Chapter 160A provides that every decision of a municipal board of adjustment "shall be subject to review by the superior court by proceedings in the nature of certiorari." N.C.G.S. § 160A-388(e) (Supp. 1992). In proceedings of this nature,the findings of fact made by the Board, if supported by evidence introduced at the hearing before the Board, are conclusive. In re Application of Hasting, 252 N.C. 327, 113 S.E.2d 433; In re Pine Hill Cemeteries, Inc., 219 N.C. 735, 15 S.E.2d 1. The matter is before the Court to determine whether an error of law has been committed and to give relief from an order of the Board which is found to be arbitrary, oppressive or attended with manifest abuse of authority. Durham County v. Addison, 262 N.C. 280, 136 S.E.2d 600; Lee v. Board of Adjustment, 226 N.C. 107, 37 S.E.2d 128. It is not the function of the reviewing court, in such a proceeding, to find the facts but to determine whether the findings of fact made by the Board are supported by the evidence before the Board. It may vacate an order based upon a finding of fact not supported by evidence.
In re Campsites Unlimited, 287 N.C. 493, 498, 215 S.E.2d 73, 76 (1975); see also Godfrey v. Zoning Bd. of Adjustment, 317 N.C. 51, 54-55, 344 S.E.2d 272, 274 (1986). The superior court is not the trier of fact but rather sits as an appellate court and may review both (i) sufficiency of the evidence presented to the municipal board and (ii) whether the record reveals error of law. Concrete Co. v. Board of Commissioners, 299 N.C. 620, 626, 265 S.E.2d 379, 383, reh'g denied, 300 N.C. 562, 270 S.E.2d 106 (1980); see also Batch v. Town of Chapel Hill, 326 N.C. 1, 11, 387 S.E.2d 655, 662 ("The superior court judge may not make additional findings [of fact]. The test is whether the findings of fact are supported by competent evidence in the record; if so, they are conclusive upon review.") (citation omitted), cert. denied, 496 U.S. 931, 110 S. Ct. 2631, 110 L. Ed. 2d 651 (1990). Contra CG & T Corp. v. Bd. of Adjustment of Wilmington, 105 N.C.App. 32, 40, 411 S.E.2d 655, 660 (1992) (adopting whole record test). In light of these principles of review applicable to the superior court when hearing a case based solely on the record certified from an administrative board, the Court of Appeals erred in remanding this case to the superior court for findings of fact.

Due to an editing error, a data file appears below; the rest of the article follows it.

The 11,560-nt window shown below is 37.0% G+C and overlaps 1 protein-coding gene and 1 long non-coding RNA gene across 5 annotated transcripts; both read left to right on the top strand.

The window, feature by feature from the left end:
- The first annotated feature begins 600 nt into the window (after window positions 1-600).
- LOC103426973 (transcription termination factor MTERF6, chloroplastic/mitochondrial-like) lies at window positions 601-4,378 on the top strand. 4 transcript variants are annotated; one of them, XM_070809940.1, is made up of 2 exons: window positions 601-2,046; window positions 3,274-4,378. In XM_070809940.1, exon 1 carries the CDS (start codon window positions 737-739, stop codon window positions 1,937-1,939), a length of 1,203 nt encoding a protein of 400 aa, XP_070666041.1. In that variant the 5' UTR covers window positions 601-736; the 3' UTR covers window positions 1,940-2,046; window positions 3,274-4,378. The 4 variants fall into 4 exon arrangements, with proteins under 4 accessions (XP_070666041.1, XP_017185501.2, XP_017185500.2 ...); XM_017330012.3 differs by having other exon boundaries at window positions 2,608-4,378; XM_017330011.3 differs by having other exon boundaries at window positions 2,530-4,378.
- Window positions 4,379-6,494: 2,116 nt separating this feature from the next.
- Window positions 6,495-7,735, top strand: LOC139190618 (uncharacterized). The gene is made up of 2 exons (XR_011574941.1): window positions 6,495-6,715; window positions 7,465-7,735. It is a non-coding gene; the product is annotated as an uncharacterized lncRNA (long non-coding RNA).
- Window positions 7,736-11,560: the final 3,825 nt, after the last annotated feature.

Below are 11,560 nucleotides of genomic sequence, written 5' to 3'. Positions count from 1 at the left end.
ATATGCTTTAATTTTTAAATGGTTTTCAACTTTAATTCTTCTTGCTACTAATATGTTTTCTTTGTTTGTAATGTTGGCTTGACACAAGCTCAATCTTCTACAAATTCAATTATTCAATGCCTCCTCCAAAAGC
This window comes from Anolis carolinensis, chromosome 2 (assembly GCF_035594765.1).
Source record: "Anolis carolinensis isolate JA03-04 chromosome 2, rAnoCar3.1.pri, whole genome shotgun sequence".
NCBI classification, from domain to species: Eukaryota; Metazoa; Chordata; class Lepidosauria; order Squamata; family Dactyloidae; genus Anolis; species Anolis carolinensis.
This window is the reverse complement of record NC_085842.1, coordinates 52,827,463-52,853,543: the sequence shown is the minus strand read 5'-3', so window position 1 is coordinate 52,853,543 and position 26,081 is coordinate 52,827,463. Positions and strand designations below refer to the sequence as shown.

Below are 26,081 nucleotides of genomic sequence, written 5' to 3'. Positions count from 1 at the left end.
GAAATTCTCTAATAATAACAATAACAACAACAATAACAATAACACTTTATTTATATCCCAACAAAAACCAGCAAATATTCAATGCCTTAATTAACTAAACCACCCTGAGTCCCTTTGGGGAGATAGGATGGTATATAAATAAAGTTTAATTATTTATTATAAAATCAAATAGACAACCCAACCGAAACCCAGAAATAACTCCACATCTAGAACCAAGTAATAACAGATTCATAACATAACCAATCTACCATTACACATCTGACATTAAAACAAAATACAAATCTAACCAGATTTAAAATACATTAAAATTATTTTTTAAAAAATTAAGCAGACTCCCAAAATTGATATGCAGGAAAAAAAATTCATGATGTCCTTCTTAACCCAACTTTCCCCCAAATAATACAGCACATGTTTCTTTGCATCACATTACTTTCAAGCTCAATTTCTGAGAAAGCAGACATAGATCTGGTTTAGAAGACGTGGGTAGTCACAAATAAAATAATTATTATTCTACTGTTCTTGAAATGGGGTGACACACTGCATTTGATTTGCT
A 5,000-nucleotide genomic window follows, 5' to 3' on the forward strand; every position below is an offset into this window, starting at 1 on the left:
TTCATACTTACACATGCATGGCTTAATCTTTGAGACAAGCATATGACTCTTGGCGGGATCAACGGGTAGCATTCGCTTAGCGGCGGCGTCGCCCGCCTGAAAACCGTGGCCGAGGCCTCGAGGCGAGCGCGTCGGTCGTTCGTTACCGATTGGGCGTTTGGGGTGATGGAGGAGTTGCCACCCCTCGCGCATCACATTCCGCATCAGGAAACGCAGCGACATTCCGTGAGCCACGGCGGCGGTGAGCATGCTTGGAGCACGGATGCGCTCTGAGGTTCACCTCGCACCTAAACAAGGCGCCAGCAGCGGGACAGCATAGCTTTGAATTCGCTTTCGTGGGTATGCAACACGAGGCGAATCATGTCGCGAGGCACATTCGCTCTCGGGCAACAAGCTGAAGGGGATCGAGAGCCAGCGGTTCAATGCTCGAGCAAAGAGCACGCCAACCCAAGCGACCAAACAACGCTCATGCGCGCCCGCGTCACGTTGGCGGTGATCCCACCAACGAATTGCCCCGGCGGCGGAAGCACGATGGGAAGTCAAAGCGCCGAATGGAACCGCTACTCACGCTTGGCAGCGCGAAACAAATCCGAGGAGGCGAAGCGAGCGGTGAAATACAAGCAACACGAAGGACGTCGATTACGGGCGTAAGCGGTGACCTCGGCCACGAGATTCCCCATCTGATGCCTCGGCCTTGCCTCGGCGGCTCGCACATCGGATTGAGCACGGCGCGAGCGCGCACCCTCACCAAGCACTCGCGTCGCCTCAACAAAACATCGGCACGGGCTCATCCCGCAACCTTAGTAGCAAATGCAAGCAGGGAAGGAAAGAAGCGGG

The superior court's judgment states that the court "reviewed the undisputed facts set forth in the record stipulated by counsel for petitioner and respondent as the official record of the board of adjustment's decision." Respondent did not assign error to this portion of the judgment and argued in the Court of Appeals and before this Court that written findings of fact were not required. Before this Court petitioner argues, and we agree, that there were no factual disputes raised by the evidence presented at the hearing before respondent. The questions respondent was called upon to decide were (i) how to interpret "duplex" as used in Town's ordinance and (ii) whether on the undisputed facts petitioner's plan came within the purview of that definition. See Concrete Co. v. Board of Commissioners, 299 N.C. at 629, 265 S.E.2d at 384 (stating issue was whether commissioners made an error of law in interpreting exemption section of county's ordinance).
The only question for the Court of Appeals, then, was whether in reversing *187 respondent's decision, the superior court committed error of law in interpreting and applying the municipal ordinance. In determining whether error of law existed, the superior court, sitting as an appellate court, could freely substitute its judgment for that of respondent and apply de novo review as could the Court of Appeals with respect to the judgment of the superior court. See Savings and Loan League v. Credit Union Comm., 302 N.C. 458, 464-65, 276 S.E.2d 404, 409-10 (1981) (stating that error in interpreting a statute is an error of law and the court may apply de novo review). Upon de novo review of the Chapel Hill Development Ordinance, we conclude the decision of the superior court must be reinstated.